hello, I have a remington 760 in .308. It was made only 1957 in that caliber. I'll describe it's condition so you may get closer to it's value. The gun is near excellent condition but two things. It's missing the aluminum butt plate and that's coming from Numerich. It has a pachmyer recoil pad that has dry rotted. The other is a thumb sized spot that took off the bluing on back/top right of receiver (as your looking down the barrel) where something looks to have been spilled and a 1/8" wide trickle that ran down to the triger gard from this spot. It even echeted the metal slightly in the trickel. I was told that blood (like Deer) if not cleaned off could do this??? The wood is in excellent shape. Stock/forearm and Finish is plain but completly void of dings and scrates. If it was free of the two items effecting the cosmetics and an original box, I would say it's new in box. Hey! I almost forgot. It has a beautiful period redfield 2 x 7 40mm scope and the Redfied quick switch mounts where you could flip the scop out of the way and use the iron sights. Scope complete with redfield inspection "round" inspection sticker on top of scope. If it's been shot, it's been very little. I would like to know it's value, and why did remington only make this rifle in this caliber for one year and why it stopped?
zip20, 1957 would be the year remington started production of the 308. remington was advertizing them in shooters bible in 1961 and 1967 ect. If the wood was cut to install pad that will hurt value. give serial # for a date of manufacture.
Actually I think he maybe right they were made only in 1957 they may have still been selling the production that late I don't know. I guess the quick answer would be to look at the date code stamp on the left side of the barrel just in front of receiver if the second letter is D that's 1957. Yes the cut stock will hurt some but not real bad because it's not collector grade and there's not a big interest in collecting them anyway.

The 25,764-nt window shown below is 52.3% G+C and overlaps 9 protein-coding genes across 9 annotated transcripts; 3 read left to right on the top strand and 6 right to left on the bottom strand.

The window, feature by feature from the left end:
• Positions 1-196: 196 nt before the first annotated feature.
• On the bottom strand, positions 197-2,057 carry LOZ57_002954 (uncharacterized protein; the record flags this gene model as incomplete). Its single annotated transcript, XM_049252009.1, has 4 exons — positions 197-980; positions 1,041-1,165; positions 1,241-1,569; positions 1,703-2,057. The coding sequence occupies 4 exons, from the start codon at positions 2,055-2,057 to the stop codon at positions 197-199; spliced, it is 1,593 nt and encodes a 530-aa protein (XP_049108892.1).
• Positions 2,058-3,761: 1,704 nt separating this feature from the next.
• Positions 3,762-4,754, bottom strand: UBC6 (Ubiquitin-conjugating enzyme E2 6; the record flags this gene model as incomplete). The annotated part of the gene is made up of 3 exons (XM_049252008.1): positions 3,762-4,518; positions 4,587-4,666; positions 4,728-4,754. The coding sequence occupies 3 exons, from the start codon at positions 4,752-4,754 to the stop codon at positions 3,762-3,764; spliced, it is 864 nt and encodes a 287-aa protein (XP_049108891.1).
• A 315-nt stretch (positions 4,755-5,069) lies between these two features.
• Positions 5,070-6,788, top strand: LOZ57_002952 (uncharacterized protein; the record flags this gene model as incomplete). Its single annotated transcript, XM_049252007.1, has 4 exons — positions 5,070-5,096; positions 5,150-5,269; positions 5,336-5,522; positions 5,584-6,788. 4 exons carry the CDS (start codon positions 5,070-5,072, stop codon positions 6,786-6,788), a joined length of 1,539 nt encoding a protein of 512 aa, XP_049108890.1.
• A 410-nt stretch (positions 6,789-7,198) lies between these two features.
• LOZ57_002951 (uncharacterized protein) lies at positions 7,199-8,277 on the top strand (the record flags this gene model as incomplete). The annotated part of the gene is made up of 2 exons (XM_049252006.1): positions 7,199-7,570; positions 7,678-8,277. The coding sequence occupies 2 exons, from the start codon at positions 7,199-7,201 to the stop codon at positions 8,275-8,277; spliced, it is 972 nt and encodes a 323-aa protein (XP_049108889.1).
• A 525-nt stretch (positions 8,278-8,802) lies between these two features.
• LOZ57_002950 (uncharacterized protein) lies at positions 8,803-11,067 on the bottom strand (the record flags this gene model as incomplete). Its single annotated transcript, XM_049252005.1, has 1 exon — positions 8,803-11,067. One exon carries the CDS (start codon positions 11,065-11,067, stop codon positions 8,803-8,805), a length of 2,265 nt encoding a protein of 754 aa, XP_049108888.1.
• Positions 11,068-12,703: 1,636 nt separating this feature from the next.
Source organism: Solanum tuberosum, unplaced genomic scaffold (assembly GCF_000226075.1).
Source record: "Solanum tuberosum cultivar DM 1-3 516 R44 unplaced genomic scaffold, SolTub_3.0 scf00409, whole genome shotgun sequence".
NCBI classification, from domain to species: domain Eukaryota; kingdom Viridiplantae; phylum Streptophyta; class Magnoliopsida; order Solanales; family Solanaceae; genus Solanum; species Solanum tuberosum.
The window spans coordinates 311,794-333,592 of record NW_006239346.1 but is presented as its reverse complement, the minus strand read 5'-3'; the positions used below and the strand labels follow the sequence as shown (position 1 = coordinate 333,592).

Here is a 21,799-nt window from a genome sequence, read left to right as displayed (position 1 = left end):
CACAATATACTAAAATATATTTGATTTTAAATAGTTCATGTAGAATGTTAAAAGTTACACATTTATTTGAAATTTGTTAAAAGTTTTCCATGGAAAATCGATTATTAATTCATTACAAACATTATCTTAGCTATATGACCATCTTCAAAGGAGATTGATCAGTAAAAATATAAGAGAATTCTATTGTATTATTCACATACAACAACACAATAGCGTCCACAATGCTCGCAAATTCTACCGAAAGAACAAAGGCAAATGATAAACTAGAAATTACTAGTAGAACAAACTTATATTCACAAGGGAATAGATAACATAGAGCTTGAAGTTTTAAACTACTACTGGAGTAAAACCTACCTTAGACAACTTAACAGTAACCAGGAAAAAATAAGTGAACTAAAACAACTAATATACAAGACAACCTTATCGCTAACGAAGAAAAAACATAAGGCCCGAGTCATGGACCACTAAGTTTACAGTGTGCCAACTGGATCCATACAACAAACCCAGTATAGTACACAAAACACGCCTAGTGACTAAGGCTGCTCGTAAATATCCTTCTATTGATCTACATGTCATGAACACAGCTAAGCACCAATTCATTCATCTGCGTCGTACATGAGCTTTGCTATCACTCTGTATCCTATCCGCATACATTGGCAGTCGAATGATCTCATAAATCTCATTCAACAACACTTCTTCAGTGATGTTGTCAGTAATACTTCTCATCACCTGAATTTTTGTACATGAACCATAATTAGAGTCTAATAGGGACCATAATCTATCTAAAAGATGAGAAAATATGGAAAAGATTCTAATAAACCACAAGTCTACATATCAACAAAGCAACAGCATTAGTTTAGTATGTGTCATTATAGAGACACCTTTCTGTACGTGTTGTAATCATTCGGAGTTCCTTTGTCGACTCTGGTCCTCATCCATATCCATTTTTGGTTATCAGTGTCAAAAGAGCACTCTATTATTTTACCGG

I see from other post on the 760 that people go to the remington web site and use the date there. One man posted that the 760 in 270 was only made in 1953. Those dates are for year of the start of production. The 308 was made from 1957 till 1980 when the 760 was disc. The 308 was about 8% of prouction or close to 100,000 made. Those guns that were disc. earlier like the 300 savage says 1952-1960. Hope this helps.
Ok, stamping on this gun's left side of barrel just below the rear sight and after .308 Win is an underlind "G". Then same side down by receiver is what looks like it could be a number 5 or a small letter b then B K S. On right side of barrle down by receiver is two identical stamps but can't make out what they are then the oval circle with R.E.P. inside.The stock is slightly concave with about 15" pull with recoil pad. There are room for confusion here because on Remington site, it says that the .308 was only made in 1957. Just like .270 only made in 1953, .243 in 1968. As is 35 Rem. Other calibers were listed as produced in multiple years.S# 4060xx. The "K" should mean a 1963 production??? Hope this helps. I don't know, if it's not a 1957 production or if it's made in 1963. It's still a fine example of AMERICAN design and crafstmanship and a **** fine rifle. Something of short supply these days.
Yes that would be January of 1963
Yes the 760 is an excellent firearm. You do have a great rifle. If the stock at the recoil pad is curved and is 15 in. overall than the stock has not been cut.(great) If you are going to keep you may want a (good) gunsmith to reblue only reciever. I have done these and you would not know it, if done right. Depends on how deep pitting on spot. Or just leave as is and enjoy.
Thanks Guys. Love your site.
did remington produce a lefthanded stock with a cheek piece on the right side of the stock in 1957